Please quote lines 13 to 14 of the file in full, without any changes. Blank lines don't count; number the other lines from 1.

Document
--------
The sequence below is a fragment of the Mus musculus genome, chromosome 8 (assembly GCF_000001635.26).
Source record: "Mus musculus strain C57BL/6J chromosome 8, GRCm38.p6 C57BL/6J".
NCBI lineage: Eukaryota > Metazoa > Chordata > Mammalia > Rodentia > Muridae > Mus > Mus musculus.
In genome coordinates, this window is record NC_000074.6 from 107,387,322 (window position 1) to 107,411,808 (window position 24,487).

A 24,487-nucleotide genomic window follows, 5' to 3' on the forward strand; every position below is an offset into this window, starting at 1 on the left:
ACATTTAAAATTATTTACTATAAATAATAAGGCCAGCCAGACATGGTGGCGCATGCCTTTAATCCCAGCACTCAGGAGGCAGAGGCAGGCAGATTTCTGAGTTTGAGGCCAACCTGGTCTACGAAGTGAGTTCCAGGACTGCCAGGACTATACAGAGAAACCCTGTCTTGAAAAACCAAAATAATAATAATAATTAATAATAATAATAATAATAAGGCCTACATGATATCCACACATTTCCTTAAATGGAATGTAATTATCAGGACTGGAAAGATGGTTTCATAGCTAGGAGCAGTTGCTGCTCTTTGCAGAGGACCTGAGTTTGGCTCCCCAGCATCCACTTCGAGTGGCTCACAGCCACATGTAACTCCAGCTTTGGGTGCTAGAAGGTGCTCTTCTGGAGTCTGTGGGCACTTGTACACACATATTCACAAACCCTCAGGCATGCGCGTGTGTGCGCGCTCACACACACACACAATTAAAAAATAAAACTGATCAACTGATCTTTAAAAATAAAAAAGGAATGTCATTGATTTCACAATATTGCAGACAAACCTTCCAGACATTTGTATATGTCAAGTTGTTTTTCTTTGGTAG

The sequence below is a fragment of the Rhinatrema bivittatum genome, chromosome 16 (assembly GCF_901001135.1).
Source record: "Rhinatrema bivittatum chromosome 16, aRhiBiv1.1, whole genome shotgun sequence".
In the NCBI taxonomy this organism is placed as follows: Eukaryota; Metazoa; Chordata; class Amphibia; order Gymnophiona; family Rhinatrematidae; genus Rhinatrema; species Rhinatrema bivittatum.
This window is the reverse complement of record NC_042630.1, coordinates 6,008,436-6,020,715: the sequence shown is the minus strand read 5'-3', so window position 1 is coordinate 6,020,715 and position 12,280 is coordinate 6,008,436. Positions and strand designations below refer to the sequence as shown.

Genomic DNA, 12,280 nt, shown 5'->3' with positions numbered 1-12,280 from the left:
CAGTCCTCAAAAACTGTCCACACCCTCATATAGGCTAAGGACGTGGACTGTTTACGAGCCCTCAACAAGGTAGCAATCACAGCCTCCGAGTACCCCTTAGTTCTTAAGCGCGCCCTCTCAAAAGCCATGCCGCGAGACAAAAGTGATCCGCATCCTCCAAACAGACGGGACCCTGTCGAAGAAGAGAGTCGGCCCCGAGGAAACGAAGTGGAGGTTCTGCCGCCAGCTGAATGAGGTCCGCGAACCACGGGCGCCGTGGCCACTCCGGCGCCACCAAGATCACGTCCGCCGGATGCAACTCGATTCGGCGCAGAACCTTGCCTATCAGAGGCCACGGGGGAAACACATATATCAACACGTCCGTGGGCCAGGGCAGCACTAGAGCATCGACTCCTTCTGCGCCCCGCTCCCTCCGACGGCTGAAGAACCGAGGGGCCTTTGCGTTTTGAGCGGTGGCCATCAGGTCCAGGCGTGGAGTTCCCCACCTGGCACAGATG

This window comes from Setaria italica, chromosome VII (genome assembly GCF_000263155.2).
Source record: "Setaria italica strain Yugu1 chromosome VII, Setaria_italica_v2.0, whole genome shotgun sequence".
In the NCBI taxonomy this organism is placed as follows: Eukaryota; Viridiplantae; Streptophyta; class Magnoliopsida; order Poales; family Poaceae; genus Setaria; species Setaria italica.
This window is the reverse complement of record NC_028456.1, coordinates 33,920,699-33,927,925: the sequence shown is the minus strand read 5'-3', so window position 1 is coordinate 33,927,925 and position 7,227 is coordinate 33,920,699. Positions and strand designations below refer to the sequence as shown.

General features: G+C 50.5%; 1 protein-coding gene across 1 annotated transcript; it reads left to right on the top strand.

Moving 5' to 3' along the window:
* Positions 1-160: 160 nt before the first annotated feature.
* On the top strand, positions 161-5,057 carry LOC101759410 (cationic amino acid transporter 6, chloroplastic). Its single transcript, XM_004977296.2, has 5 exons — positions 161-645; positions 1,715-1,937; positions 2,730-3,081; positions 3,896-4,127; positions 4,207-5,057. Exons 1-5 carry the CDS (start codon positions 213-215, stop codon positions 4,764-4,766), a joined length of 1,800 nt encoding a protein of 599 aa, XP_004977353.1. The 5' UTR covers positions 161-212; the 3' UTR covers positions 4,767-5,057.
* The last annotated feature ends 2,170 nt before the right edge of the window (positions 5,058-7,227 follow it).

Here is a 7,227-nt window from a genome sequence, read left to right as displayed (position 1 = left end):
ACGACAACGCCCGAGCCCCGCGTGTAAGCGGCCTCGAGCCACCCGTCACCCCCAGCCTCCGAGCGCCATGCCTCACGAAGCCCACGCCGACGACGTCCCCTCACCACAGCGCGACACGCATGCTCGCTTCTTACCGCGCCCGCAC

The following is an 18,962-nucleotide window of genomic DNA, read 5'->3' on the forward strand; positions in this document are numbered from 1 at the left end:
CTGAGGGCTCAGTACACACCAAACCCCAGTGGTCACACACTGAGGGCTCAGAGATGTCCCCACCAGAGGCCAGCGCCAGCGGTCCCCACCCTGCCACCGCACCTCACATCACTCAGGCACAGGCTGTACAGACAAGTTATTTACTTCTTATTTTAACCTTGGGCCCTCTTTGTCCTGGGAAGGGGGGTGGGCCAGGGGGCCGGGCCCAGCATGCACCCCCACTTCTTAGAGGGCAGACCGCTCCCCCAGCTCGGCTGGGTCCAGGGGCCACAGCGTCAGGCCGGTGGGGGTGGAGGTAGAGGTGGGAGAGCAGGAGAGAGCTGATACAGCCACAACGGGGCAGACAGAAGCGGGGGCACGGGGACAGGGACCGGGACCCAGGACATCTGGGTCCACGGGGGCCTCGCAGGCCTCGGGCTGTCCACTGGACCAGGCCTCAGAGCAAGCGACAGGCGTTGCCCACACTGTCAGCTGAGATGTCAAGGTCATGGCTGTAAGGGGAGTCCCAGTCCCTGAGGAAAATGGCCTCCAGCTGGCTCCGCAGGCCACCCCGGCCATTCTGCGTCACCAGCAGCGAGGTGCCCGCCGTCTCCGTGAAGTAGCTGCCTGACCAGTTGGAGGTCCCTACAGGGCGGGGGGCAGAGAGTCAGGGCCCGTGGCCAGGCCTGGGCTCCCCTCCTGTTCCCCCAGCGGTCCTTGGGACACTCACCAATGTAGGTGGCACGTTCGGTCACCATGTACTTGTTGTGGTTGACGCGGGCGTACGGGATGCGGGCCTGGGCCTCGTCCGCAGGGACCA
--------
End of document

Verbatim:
This window comes from Setaria italica, chromosome VII (genome assembly GCF_000263155.2).
Source record: "Setaria italica strain Yugu1 chromosome VII, Setaria_italica_v2.0, whole genome shotgun sequence".